This assemblage of contemporary masterpieces is rounded out by a treasure trove of 19th-century wood-cut prints, which depict fly-on-the-wall glimpses of historic New York’s social, financial and culinary worlds. For those guests who aren’t content with looking only, private art tours are available by appointment. In many ways, these art collections offer a definitive look at the history and charisma that have allowed grand dames in America not just to endure, but thrive. Century after century, the invaluable paintings, tapestries and murals speak to the thousands of people that pass through and, in so doing, become even more timeless and valuable.
The Art of The Cloister Walking Tour
Start the tour in the Colonial Lounge. Take in some history and view the portrait of Howard Coffin—the man who, together with A.W. Jones Sr., started it all. While in the lounge, glance at Jim Jones’ “Road in the Woods” and Fabbio Fabbi’s “Quiet Beauty.”
Next, head to the River Bar, where bucolic images by contemporary favorites Janet Powers and West Fraser line the walls.
From there, a corridor leads to the Solarium murals by Prudence Carter. After time in the Solarium, peruse a collection of paintings by Frank P. Corso and Knute Heldner in the hallway that leads to the Spanish Lounge, where portraits of Howard and Matilda Coffin hang. Painted by Christophe Goodstein for the reopening of The Cloister, these are replicas of the portraits painted by Frank O. Salisbury that hang in Howard Coffin’s former residence on Sapelo Island.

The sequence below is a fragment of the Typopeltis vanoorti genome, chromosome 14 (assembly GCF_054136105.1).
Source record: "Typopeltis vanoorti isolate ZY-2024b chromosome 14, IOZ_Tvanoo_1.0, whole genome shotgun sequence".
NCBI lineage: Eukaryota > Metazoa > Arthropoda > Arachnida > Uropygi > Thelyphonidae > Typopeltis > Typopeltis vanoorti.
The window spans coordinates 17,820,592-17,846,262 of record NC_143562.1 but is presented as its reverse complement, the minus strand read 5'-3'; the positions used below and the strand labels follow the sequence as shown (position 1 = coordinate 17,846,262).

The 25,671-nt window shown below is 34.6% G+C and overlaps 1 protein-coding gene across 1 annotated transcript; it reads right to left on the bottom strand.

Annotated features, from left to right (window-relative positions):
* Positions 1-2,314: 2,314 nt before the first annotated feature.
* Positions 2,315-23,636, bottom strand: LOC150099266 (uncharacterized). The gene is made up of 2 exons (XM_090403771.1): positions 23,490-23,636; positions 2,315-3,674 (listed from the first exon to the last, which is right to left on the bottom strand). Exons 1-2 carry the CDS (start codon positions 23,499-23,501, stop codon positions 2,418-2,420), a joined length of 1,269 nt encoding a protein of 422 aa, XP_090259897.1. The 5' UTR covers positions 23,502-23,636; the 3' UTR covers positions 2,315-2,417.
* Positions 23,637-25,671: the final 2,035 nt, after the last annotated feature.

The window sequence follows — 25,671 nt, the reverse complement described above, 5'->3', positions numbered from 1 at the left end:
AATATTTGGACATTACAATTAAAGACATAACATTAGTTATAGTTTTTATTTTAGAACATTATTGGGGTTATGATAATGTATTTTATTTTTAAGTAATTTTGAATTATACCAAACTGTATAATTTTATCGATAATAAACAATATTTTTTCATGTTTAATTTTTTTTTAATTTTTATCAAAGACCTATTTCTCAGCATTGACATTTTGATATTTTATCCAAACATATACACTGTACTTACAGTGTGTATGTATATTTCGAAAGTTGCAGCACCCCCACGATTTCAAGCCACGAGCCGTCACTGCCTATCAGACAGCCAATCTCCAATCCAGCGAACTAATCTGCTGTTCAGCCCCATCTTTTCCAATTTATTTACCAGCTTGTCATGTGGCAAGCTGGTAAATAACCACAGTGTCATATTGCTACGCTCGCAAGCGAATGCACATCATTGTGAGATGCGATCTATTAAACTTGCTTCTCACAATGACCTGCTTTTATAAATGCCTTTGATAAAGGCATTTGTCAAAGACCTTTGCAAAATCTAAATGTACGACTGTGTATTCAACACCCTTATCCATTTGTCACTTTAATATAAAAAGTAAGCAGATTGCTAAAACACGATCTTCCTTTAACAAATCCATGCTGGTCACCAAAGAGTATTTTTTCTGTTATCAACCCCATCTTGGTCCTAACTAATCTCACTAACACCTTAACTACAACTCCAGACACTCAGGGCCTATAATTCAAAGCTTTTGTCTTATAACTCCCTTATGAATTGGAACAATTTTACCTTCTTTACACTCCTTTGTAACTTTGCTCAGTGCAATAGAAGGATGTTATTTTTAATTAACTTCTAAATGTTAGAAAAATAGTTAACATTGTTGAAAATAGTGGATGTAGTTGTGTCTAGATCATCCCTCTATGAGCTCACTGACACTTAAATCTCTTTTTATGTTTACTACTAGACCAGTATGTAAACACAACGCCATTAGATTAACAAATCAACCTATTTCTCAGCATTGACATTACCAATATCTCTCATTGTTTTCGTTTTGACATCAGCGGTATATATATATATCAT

Next, explore the perimeter of the Georgian Room lounge. Look for works by contemporary artist Scott Christensen before heading through a corridor into the Georgian Room, where still lifes and Adrien Jacques Sauzay’s “A Day’s Washing” steal the show. Those lucky enough to experience the wine cellar may gaze upon Albert Meyering’s “Classical Landscape With Figures” and Carl Albrecht’s “Still Life With Plate of Fruit” before concluding the tour in the Oglethorpe Room. Ten vibrant works by Janet Powers and a handful of French, Flemish and Belgian tapestries should sate art appetites—for now.
For even more about the collection, pick up a copy of “The Art of The Cloister” from the concierge.